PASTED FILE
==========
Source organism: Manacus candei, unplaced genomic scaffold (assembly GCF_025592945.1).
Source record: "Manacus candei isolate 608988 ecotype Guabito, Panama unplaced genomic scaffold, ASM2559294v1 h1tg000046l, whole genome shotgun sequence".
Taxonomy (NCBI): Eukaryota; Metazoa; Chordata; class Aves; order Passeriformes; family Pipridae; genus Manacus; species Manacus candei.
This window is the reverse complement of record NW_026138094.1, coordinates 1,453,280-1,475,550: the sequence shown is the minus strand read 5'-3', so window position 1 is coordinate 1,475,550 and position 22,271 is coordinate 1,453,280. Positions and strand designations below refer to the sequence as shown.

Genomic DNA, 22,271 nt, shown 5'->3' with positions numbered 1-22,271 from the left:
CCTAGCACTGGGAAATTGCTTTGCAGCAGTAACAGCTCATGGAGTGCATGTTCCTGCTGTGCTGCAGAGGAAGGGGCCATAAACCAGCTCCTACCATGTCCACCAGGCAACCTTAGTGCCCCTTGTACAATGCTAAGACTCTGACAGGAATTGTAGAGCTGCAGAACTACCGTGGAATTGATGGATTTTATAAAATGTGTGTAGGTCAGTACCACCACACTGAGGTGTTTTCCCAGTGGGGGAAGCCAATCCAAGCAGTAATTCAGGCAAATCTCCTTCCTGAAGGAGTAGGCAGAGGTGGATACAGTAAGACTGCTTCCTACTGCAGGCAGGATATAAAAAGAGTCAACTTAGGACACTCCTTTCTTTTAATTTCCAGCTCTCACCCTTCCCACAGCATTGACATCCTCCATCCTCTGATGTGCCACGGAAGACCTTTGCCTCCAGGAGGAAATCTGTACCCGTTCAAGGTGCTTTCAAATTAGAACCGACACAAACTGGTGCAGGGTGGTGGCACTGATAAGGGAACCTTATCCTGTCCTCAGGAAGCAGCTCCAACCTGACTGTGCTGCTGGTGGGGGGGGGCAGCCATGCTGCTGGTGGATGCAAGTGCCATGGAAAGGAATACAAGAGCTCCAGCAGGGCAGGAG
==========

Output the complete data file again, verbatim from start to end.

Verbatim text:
Source organism: Manacus candei, unplaced genomic scaffold (assembly GCF_025592945.1).
Source record: "Manacus candei isolate 608988 ecotype Guabito, Panama unplaced genomic scaffold, ASM2559294v1 h1tg000046l, whole genome shotgun sequence".
Taxonomy (NCBI): Eukaryota; Metazoa; Chordata; class Aves; order Passeriformes; family Pipridae; genus Manacus; species Manacus candei.
This window is the reverse complement of record NW_026138094.1, coordinates 1,453,280-1,475,550: the sequence shown is the minus strand read 5'-3', so window position 1 is coordinate 1,475,550 and position 22,271 is coordinate 1,453,280. Positions and strand designations below refer to the sequence as shown.

Genomic DNA, 22,271 nt, shown 5'->3' with positions numbered 1-22,271 from the left:
CCTAGCACTGGGAAATTGCTTTGCAGCAGTAACAGCTCATGGAGTGCATGTTCCTGCTGTGCTGCAGAGGAAGGGGCCATAAACCAGCTCCTACCATGTCCACCAGGCAACCTTAGTGCCCCTTGTACAATGCTAAGACTCTGACAGGAATTGTAGAGCTGCAGAACTACCGTGGAATTGATGGATTTTATAAAATGTGTGTAGGTCAGTACCACCACACTGAGGTGTTTTCCCAGTGGGGGAAGCCAATCCAAGCAGTAATTCAGGCAAATCTCCTTCCTGAAGGAGTAGGCAGAGGTGGATACAGTAAGACTGCTTCCTACTGCAGGCAGGATATAAAAAGAGTCAACTTAGGACACTCCTTTCTTTTAATTTCCAGCTCTCACCCTTCCCACAGCATTGACATCCTCCATCCTCTGATGTGCCACGGAAGACCTTTGCCTCCAGGAGGAAATCTGTACCCGTTCAAGGTGCTTTCAAATTAGAACCGACACAAACTGGTGCAGGGTGGTGGCACTGATAAGGGAACCTTATCCTGTCCTCAGGAAGCAGCTCCAACCTGACTGTGCTGCTGGTGGGGGGGGGCAGCCATGCTGCTGGTGGATGCAAGTGCCATGGAAAGGAATACAAGAGCTCCAGCAGGGCAGGAG